The Rough Guide warned us that the roads in Kerala are in bad condition, and the road From Kasaragod to Bekal Fort proved it in full. Actually, it was the worst road we encountered in our whole trip. The speed of the traffic hardly exceeded15 km/h. Bekal Fort which charges 100 Rs for entrance is entirely worth the money and you could see that the revenue is well spent here. The travel guide has characterised it as a dry empty field where goats are wandering, but this certainly has changed. One quarter of it has been turned into a green garden and the gardening works are enlarging. In a few years time the place could be a first class park. Also the wall pavements were fully restored, so that all fortifications were easily accessible. And the views are magnificent.
Our next goal was to find a hotel to stay. Bekal area is a rising tourist area, mainly for the domestic market, so there are already a couple of top end resorts. But we wanted something simpler. After a while we spotted a hotel and asked for a room, but apparently the place was not operating. The owner insisted that he'll take us to the hotel by his car and so he did, driving us another half mile to a place called Bekal Beach Residency. The room was nice and clean with European style bathroom and cost us 900 Rs per night. Although the door knob of our room was loose, using the key as a knob, everything worked. Getting rid of our backpacks we went out to find theyyam.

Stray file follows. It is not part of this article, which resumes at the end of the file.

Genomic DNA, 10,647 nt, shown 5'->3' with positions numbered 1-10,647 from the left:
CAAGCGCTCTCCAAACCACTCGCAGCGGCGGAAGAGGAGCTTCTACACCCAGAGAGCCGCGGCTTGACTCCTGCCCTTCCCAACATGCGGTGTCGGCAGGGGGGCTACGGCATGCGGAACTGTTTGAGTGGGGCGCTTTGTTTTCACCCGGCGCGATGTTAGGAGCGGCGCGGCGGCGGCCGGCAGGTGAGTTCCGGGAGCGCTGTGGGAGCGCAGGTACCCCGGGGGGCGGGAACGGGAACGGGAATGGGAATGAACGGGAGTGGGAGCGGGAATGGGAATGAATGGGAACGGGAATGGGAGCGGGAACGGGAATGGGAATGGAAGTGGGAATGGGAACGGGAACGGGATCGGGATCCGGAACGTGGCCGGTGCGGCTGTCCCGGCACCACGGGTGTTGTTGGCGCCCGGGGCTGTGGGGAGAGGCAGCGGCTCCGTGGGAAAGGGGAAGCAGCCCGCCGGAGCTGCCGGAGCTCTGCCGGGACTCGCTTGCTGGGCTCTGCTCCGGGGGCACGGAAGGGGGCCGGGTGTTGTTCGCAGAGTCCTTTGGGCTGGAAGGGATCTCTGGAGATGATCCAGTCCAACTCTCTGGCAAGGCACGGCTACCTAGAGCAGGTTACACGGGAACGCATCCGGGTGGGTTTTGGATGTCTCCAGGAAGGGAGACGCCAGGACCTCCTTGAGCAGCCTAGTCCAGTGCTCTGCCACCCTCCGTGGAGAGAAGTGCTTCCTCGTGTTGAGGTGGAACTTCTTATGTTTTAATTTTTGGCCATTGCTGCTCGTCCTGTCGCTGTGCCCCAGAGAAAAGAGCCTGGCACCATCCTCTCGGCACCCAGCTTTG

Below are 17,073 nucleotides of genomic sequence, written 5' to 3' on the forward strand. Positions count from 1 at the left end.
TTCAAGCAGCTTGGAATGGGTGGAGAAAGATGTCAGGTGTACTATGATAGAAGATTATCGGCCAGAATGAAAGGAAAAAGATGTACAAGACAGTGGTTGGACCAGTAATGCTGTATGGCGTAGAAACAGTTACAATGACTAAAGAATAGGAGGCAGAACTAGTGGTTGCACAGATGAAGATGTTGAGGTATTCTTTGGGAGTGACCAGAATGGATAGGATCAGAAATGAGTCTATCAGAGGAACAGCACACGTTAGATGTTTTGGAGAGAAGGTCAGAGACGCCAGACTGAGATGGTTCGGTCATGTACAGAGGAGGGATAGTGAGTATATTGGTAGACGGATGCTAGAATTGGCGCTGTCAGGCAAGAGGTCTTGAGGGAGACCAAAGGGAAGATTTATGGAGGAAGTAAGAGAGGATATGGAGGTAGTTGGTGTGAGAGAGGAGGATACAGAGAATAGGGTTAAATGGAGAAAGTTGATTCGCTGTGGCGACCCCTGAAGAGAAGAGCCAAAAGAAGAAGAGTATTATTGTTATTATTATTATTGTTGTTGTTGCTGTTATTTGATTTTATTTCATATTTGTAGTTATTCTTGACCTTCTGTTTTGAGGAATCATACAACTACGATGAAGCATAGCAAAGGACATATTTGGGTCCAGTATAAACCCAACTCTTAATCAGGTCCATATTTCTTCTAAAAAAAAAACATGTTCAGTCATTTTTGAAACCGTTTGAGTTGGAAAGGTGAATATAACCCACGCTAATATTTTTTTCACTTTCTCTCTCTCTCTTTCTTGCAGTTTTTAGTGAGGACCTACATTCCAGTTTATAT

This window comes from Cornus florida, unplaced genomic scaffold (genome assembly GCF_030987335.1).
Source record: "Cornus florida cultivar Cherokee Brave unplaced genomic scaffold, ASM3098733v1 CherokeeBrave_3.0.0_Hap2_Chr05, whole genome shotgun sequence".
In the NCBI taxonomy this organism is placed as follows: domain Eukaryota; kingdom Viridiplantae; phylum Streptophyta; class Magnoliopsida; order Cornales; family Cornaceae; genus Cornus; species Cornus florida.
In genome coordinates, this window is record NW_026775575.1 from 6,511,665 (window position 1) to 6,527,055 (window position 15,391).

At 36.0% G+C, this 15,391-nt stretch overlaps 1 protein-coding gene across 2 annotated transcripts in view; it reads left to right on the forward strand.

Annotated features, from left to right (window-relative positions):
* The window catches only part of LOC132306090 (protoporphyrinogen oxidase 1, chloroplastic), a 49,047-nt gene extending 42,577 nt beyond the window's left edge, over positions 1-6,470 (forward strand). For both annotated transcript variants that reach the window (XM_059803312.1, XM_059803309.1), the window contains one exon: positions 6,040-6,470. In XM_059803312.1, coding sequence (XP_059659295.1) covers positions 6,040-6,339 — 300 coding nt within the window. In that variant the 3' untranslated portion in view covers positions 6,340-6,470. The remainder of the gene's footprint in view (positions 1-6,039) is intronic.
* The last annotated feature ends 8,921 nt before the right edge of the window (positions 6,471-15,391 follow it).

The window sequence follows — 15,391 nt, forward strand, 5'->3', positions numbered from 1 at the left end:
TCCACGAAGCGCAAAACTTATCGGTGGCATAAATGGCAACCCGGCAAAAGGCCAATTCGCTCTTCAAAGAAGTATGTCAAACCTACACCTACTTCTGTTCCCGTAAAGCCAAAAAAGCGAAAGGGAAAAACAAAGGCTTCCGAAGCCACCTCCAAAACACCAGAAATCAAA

The word theyyam is a dialect form of daivam (God). It is a ritual dance, a living cult with thousands of years of traditions. As a rare combination of dance and music, it reflects important features of a tribal culture and has a clear social function even in our days. In the course of Theyyam, which can last as long as 24 hours, the dancer gradually becomes the embodiment of a particular god: he is not acting a god, but actually converts to a god and is paid a full respect by the devotees as a real living god.
The roots of Theyyam are deep in prehistoric times. Earlier it involved scarification of animals, and some of the Theyyam ritual songs describe that there were even sacrifices of humans in favour of the deity. For a long time it existed parallel to Hinduism, but its extraordinary influence in the society made the Brahmins to look for ways to gain control over the practice. In this process, Theyyam was integrated to Hindu religion and transformed: a large number of Brahminical gods and goddesses have been incorporated into Theyyam. Along with these gods and goddesses innumerable tribal gods and goddesses are worshipped. Also, blood offering is forbidden under the influence of Brahmanism, but it is still performed as we witnessed ourselves.